The DoC has in fact been performing mark-recapture experiments before and after aerial-dropped 1080-poisoned food
operations. A compilation of 23 years of these mark-recapture experiments, representing all 48 experiments assessing 13
unique bird species (4 of them kiwi) was made by DoC scientists Clare Veltman and Ian Westbrooke in a paper released
earlier this year (12). I added in one more experiment concerning the fate of tagged Okarito kea (13), to bring the data
set up to 49 experiments. The great thing about this compiled mark-recapture data set is it allows us to assess the
quality of data collected in experiments over the years. The data represents the very best evidence available to
indicate whether or not aerial dropped 1080-poisoned food kills birds.
Unfortunately, there are severe problems with the majority of these experiments. Keep in mind that these experiments
intended to find out the actual proportion of a whole bird population that’s been killed by aerial-dropped 1080-poisoned
food from a pre-selected sample of a few individuals that were marked and observed. Now, if you wished to determine the
fraction of the whole New Zealand population that supports 1080, and you asked two people what they thought, would you
expect this give you a good assessment of the opinion of the remaining 4.4 million? No, probably not. You probably
realize that to get some kind of realistic assessment, you’ll have to ask many more people to find out the actual
It’s the same thing for the number of birds that are surveyed in an aerial 1080 operation. Since we’re talking about
capturing and marking live, wild, fragile birds, it’s clearly desirable to keep study numbers to a minimum. However, if
the sample size of an experimental group becomes too small it becomes impossible to differentiate the effects of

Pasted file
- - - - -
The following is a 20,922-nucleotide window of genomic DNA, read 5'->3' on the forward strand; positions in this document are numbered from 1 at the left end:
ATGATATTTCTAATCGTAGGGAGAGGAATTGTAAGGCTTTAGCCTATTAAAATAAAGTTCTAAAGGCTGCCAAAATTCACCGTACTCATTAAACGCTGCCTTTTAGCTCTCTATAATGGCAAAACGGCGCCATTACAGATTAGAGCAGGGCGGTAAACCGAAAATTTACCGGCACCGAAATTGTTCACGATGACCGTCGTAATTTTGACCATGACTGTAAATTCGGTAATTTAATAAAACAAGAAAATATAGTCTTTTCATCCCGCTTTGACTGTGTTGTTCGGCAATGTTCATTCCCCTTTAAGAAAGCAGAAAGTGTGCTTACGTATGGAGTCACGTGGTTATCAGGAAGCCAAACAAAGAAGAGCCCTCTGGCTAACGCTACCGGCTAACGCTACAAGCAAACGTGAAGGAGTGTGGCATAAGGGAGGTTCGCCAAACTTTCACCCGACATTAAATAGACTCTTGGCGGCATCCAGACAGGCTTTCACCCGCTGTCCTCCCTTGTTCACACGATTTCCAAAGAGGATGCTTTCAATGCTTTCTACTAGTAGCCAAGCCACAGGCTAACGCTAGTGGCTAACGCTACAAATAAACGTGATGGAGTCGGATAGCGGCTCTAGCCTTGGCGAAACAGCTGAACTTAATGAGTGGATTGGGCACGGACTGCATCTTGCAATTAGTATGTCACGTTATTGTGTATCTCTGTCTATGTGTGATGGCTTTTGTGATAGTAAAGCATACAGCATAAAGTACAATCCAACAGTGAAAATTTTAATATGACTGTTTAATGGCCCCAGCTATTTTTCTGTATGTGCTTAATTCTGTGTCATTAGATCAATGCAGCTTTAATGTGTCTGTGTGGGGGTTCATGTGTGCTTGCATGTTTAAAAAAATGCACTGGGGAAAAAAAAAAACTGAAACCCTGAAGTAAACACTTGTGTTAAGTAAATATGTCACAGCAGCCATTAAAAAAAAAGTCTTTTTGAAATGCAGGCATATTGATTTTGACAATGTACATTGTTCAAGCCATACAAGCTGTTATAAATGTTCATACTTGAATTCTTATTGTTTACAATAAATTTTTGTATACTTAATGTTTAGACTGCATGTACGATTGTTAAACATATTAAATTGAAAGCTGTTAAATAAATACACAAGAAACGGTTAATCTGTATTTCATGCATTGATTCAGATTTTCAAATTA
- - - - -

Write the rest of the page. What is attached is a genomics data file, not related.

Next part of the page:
exposure to 1080-poisoned food from random chance. The serious danger of choosing sample sizes that are too small is the
very real risk of assuming there is no effect of a 1080-poisoned food exposure when in reality there are significant
deaths! Before the experiment begins, scientific researchers commonly use statistical methods to estimate the minimum
number of individuals in each group required to detect specific death rates with statistical confidence (14,15).
Unfortunately, DoC scientists have apparently not known this, sometimes only tagging 1 or 2 birds in an ‘experiment’ to
try and find out the effects of 1080-poisoned food on a whole bird population!
The way to look at the quality of the existing experimental data is to calculate something called 95% confidence
intervals on each measure of bird death in each experiment (16). I have plotted these up for you in Figure 1 for the 23
years of compiled mark-recapture data. These 95% confidence intervals tell us that many of these experiments have been
completely bunk! Some experiments are unable to pinpoint the actual death rate within an interval spanning from nearly 0
to 100% (see Morepork E2 in Figure 1)! Of the 49 experiments, 18 out of 49 (or 37%) could not rule out a death rate of
50%, and 8 out of 49 (16%) could not rule out a death rate of 80%. This means that even in experiments where no deaths
were observed, high death rates cannot be ruled out in the actual whole treated population.